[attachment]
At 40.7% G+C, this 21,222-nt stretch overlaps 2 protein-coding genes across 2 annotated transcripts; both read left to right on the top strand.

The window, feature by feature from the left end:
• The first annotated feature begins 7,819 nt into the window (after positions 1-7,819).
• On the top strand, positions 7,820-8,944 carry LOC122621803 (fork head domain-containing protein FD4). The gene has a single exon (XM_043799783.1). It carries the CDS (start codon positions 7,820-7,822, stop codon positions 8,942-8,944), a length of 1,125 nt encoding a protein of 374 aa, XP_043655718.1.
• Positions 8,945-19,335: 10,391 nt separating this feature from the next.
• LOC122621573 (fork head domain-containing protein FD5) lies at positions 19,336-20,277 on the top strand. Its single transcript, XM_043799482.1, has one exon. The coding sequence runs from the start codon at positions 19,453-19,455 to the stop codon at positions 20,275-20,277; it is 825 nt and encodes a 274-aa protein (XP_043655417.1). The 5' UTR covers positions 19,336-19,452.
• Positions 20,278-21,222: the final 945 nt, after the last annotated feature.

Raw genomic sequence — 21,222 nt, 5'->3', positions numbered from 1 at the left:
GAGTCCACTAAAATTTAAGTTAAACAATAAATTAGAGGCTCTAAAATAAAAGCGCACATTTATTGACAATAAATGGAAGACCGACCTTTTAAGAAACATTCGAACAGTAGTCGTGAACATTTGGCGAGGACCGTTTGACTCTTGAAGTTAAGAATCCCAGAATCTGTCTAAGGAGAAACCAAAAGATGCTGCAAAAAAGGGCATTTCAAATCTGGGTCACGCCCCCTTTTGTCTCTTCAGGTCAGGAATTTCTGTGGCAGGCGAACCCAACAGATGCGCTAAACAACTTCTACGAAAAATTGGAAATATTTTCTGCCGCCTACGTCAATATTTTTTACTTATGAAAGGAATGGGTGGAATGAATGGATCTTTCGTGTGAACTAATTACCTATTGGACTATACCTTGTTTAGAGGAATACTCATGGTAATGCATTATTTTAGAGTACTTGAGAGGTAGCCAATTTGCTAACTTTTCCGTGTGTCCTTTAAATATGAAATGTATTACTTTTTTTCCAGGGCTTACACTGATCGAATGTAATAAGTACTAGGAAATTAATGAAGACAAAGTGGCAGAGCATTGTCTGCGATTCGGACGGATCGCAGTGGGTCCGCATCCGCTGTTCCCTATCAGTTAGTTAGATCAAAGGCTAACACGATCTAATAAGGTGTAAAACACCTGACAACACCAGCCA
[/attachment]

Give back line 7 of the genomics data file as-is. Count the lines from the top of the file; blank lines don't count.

• Positions 20,278-21,222: the final 945 nt, after the last annotated feature.